My journey towards becoming an SEO representative or manager (as if) was full of regrets, mistakes, and unhappy endings. But it was not all in vain for I have learned many things as I moved along the path of SEO. As of now (date blog was published), I can say that the journey was all rewarding.
From my education background in Electrical Engineering, never did I imagine myself working in SEO nor in the digital marketing field even. It all started with a request, followed up by another request and so on and so forth.
I started working online as a technical representative for Verizon. The BPO industry was at large in our country back then, and being a college undergrad, I needed to at least make amends to earn money to support the family. Our family was going through a rough time that year so I had to sacrifice my education to give way. I even went on to become an OFW (Overseas Filipino Worker). I really do wonder now why am I even working as an SEO rep?
Being an OFW was never easy and was never a fixed job. Some may be lucky to be regulars on a company, but luck was not on my side. In the months of unemployment, my sister often asks me to write articles for her online job and she would pay me for every article I wrote.
The articles came with a requirement or specifics on how to create them. I needed to produce a number of the same “keywords” per article. Sometimes I wonder if the article I finished even has meaning. I mean, I just spammed a word or a phrase over and over. Still, I get paid so it was not that bad of a deal.
Why would people pay for an article full of stuffed words? Apparently, it was called spamdexing or keyword stuffing. It was then that I began to familiarize myself with search engine rankings.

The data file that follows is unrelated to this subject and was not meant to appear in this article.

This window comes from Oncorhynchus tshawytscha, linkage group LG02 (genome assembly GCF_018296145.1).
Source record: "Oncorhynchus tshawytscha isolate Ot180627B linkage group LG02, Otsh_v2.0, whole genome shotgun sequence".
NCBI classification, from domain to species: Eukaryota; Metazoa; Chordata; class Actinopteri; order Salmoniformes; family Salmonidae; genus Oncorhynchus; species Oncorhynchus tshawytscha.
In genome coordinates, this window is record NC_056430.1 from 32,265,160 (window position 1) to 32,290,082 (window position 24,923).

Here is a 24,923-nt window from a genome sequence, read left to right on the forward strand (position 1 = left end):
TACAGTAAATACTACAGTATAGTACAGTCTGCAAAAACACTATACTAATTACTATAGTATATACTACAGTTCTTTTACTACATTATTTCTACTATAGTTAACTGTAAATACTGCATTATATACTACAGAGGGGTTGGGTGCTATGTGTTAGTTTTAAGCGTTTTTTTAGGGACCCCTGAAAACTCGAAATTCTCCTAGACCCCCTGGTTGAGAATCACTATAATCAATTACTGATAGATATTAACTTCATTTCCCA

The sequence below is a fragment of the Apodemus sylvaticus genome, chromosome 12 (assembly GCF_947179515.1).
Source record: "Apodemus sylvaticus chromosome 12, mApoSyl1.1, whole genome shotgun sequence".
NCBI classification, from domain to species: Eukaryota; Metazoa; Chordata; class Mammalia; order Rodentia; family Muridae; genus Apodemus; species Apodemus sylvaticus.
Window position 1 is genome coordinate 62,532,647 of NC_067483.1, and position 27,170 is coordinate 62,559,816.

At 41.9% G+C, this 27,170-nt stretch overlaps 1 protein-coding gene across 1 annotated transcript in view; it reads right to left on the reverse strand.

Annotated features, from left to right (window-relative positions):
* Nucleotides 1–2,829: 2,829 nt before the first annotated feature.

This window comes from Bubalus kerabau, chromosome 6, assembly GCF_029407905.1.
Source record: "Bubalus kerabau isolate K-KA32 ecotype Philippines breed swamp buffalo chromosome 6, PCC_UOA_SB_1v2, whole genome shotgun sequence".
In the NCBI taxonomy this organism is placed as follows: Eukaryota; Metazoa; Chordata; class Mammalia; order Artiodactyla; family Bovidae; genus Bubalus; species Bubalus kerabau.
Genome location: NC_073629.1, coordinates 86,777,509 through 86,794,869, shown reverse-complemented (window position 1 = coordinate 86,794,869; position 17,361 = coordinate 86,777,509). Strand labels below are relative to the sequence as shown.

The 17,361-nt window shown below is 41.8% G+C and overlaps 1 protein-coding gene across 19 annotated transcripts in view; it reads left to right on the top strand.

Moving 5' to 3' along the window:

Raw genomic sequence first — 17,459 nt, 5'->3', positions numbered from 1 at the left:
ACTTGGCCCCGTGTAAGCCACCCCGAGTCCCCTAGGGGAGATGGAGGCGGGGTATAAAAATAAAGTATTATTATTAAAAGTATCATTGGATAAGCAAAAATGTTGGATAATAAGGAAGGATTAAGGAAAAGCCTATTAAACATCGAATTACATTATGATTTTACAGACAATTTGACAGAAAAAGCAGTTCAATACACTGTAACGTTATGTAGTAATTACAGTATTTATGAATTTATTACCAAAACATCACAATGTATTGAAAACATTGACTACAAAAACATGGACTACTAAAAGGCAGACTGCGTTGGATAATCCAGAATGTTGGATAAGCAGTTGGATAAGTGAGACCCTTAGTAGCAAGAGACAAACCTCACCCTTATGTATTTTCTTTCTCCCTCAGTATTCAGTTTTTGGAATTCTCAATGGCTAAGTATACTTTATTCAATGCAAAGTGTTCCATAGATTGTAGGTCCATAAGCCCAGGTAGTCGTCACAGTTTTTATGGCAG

I was more of a Yahoo user since my email account was also Yahoo and YM (Yahoo Messenger) was the TOP messaging platform before. Until my email got hacked. Now I’m an avid Google user with a GSuite account.
My intrigue and curiosity about the “workings online” landed me a job on a company that develops websites. They develop websites for Food Catering Services. I was assigned to monitor their Zendesk chat account, compose emails if needed to, manage their customers’ lists of menu, and update lists per lists of lists. Although it was a monotonous job, it paid better compared to being an underrated OFW. I also get to work at the comfort of our home. It was not all related to SEO but I got to experience a full time online job.
As I work online, I studied HTML. I was interested in HTML tags because I found a side job related to link building, to SEO. It was also monotonous, look for website directories, put the HREF links tags, and look again, rinse and repeat. A time came when I had to stop working online when I was given an opportunity to finish my studies. I never went back to online jobs for 7 years from that moment on until I landed my first ever official SEO job title.
My sister (again) asked me to join or form a team to make a digital marketing team, and I was in charge of SEO. With a little bit of information about the niche (very little indeed), I confidently tackled the interview with my future boss for years to come. He and his wife were amazed, not because of my skills, but because the concept was new to them.
My knowledge about SEO was all search results from Google. What I knew before about keyword stuffing, HTML Tagging, link building by buying links, listing domains in different directories, were all either considered as blackhat or not viable anymore. I had to learn from scratch in order to compensate for the salary I was offered.
First month I worked, I argued mostly with their web developer. Why do this? Why do that? Why like this? Why like that? I was more concerned with the appearance and function of the website rather than ranking its contents.
Aside from the website, I also argued with how our team functions independently of each other. So I had to make some leeway before starting on SEO. Luckily, a friend taught me the basics in SEO after a month of being employed.
I was taught the basics. The lessons deal with sitemaps and robots.txt, meta tags, headings, alt texts, meta descriptions and the do’s and don’ts on SEO. I also learned about Google Search Console and also Google Analytics. But in order for me to complete installing tracking scripts, I was forced to learn WordPress. Since me and the web dev got off the wrong foot, it was unavoidable.